Findings for secondary outcomes using a GLMM analysis were as follows: for number of cigarettes smoked there was a significant interaction term for group by time: p = 0.03, with a specific difference at T2 between SBIRT and HHC; for motivation to quit there was a significant interaction group by time effect (p = 0.02), but no specific differences were found between SBIRT and HHC; there was no significant group by time interaction for number of smokers in the home (p = 0.35); there was no significant group by time interaction for complete home smoking ban or complete home and car smoking ban (p = 0.72 and p = 0.13, respectively). The individual differences are displayed in Table 2.
There were no statistically significant differences in the number of home and car smoking bans at T1 or T2. There were no statistically significant differences in cotinine levels in children of SBIRT or HHC parents from T0 to T1 or T2. See Table 2.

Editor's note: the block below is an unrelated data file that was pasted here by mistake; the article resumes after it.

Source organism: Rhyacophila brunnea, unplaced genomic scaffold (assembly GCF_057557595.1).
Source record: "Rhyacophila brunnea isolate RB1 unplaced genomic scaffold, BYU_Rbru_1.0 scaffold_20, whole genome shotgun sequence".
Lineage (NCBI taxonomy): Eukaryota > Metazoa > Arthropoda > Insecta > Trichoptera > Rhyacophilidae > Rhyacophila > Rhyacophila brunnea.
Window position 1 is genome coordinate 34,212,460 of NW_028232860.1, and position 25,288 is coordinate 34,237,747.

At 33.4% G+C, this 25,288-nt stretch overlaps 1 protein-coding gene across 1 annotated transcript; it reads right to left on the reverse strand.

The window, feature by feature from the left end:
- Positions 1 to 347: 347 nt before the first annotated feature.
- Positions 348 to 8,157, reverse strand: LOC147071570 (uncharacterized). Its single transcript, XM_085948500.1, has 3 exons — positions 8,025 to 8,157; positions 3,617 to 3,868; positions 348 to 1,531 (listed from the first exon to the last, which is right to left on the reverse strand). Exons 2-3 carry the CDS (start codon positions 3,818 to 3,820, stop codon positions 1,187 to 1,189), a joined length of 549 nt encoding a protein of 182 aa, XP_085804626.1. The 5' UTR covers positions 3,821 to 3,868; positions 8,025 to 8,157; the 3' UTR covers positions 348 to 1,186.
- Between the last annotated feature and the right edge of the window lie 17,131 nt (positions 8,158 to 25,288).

Table 3 shows the self-reported quit rates in pre-specified potential moderators and mediators. The following statistically significant differences were found: higher quit rates at T1 in SBIRT parents who received NRT (83.3% vs. 50.9%, p = 0.04) but not at T2; lower quit rates at T1 in parents who had >1 household smoker (37.5% vs. 71.1%, p = 0.001); and higher quit rates in parents with higher PE at T2 (73.3% vs. 55.2%, p = 0.007).

3.4. Cessation Resources Given to SBIRT Participants